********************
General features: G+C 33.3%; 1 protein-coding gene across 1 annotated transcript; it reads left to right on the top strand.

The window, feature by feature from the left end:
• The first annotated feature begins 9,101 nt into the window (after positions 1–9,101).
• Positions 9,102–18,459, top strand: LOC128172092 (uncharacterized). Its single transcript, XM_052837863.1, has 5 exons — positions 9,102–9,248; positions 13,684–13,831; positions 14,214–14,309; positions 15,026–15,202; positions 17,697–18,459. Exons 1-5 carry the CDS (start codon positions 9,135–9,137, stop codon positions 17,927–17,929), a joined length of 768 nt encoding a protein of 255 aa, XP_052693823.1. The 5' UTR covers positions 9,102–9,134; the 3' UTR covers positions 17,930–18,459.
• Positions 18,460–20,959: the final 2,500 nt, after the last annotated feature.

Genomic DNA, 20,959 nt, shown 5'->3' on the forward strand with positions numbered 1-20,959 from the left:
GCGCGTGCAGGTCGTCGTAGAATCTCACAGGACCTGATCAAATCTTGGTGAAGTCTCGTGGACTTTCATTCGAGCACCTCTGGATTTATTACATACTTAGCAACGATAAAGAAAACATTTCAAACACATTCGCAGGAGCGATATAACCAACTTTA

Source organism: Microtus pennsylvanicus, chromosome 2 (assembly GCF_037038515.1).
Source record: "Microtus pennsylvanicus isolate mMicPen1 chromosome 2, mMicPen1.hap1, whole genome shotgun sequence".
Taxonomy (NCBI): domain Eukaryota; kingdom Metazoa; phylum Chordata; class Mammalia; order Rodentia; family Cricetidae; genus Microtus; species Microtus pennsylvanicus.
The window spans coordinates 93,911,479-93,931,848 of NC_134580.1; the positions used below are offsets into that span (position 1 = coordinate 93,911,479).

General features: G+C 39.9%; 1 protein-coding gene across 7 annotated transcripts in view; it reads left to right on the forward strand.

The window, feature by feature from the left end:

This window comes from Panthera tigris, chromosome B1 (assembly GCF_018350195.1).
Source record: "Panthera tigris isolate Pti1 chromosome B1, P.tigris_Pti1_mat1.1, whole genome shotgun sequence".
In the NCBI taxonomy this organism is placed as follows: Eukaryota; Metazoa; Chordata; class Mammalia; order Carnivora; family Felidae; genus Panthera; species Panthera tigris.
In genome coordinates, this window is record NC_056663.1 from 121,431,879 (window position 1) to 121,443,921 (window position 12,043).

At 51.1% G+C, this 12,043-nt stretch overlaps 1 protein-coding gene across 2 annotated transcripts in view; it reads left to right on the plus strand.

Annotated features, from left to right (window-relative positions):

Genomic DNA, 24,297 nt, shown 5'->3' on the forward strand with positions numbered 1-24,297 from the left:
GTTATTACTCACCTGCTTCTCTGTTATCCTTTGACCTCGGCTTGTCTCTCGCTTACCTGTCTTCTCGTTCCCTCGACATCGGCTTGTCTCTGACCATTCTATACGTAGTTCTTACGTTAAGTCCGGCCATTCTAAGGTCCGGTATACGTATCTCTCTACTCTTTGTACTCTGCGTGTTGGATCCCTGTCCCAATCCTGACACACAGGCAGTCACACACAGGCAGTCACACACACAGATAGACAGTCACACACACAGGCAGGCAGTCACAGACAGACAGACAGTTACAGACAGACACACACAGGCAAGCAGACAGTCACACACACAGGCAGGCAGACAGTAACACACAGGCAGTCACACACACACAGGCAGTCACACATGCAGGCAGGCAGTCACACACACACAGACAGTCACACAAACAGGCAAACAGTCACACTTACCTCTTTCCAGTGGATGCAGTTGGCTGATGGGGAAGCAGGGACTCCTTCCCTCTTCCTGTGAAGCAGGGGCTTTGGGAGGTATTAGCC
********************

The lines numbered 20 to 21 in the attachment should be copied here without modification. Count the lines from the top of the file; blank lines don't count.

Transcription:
Genomic DNA, 24,297 nt, shown 5'->3' on the forward strand with positions numbered 1-24,297 from the left:
GTTATTACTCACCTGCTTCTCTGTTATCCTTTGACCTCGGCTTGTCTCTCGCTTACCTGTCTTCTCGTTCCCTCGACATCGGCTTGTCTCTGACCATTCTATACGTAGTTCTTACGTTAAGTCCGGCCATTCTAAGGTCCGGTATACGTATCTCTCTACTCTTTGTACTCTGCGTGTTGGATCCCTGTCCCAATCCTGACACACAGGCAGTCACACACAGGCAGTCACACACACAGATAGACAGTCACACACACAGGCAGGCAGTCACAGACAGACAGACAGTTACAGACAGACACACACAGGCAAGCAGACAGTCACACACACAGGCAGGCAGACAGTAACACACAGGCAGTCACACACACACAGGCAGTCACACATGCAGGCAGGCAGTCACACACACACAGACAGTCACACAAACAGGCAAACAGTCACACTTACCTCTTTCCAGTGGATGCAGTTGGCTGATGGGGAAGCAGGGACTCCTTCCCTCTTCCTGTGAAGCAGGGGCTTTGGGAGGTATTAGCC